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This is the equation I have:

$$2^{2x} + 9e^{-2x} = 6$$

I want to solve for x using the substitution method.

I've turned it into

$$4^x+\frac{9}{e^{2x}} - 6 = 0$$

But I do not know what to substitute and how to solve it.

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Hint: Multiply each term by $e^{2x}$ and then, rewrite each term using only base $e$. – NasuSama May 12 '13 at 14:00
up vote 3 down vote accepted


$$2^{2x}=e^{2x\log2}\implies 2^{2x} + 9e^{-2x} = 6\implies e^{2x(1+\log2)}-6e^{2x}+9=0\implies\ldots$$

Edit: Perhaps, as suggested in the comments, there's a typo in the OP, which misled me to commit a typo myself and a mistake: if the equation were


and all is nice and dandy with the quadratic $\,t^2-6t+9=(t-3)^2\,$ ... As it stands now it looks like a mean, evil exponential equation of the form $\,t^{1+\log 2}-6t+9=0\,$ ...

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I don't understand the second implication.This one---> $2^{2x} + 9e^{-2x} = 6\implies e^{1+\log2}e^{2x}-6e^{2x}+9=0$ – fermesomme May 12 '13 at 15:10
@boywholived: Don't understand it either. Probably there is a typo in the original question. – André Nicolas May 12 '13 at 15:54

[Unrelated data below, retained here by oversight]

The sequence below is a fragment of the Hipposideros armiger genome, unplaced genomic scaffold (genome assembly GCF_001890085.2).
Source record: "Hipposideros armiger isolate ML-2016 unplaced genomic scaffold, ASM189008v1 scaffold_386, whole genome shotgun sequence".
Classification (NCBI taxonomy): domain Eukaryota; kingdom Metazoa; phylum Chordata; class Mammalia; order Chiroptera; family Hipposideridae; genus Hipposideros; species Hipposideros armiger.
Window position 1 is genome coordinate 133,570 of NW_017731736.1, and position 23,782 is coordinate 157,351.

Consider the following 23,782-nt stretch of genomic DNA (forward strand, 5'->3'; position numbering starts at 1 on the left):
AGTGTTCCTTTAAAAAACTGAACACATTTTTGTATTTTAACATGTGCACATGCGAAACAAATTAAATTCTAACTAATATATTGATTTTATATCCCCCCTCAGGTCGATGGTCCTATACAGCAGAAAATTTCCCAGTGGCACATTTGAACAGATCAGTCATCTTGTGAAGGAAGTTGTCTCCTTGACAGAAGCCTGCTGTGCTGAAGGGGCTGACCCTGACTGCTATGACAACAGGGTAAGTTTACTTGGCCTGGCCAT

I made a typo and a mistake, misled by thinking first that $\,2^{2x}\,$ was $\,e^{2x}\,$... I edited my answer. – DonAntonio May 12 '13 at 16:27
Yeah there is a typo in the original question.. It shouldn't be turned into an equation that requires the Lambert W-function to solve. But thanks for answering my question. This is very useful. – Just a guy May 13 '13 at 6:24

This based on the equation

$$ a^b = e^{b \log a}. $$

Apply this to the only exponential not with base $e$ in your problem:

$$ \begin{aligned} 2^{2x} + 9e^{-2x} &= 6\\ e^{2x \log 2} + 9e^{-2x} &= 6 \end{aligned} $$ Now, the only substitution for $x$ I see is $u = e^{2x}.$

$$ \begin{aligned} u^{\log 2} + \frac{9}{u} &= 6\\ u^{1 + \log 2} + 9 &=6u\\ u^{1 + \log 2} -6u + 9 &=0 \end{aligned} $$

I don't see any way to solve for $u$, and so for $x$, here. Something involving the Lambert $W$-function, perhaps.

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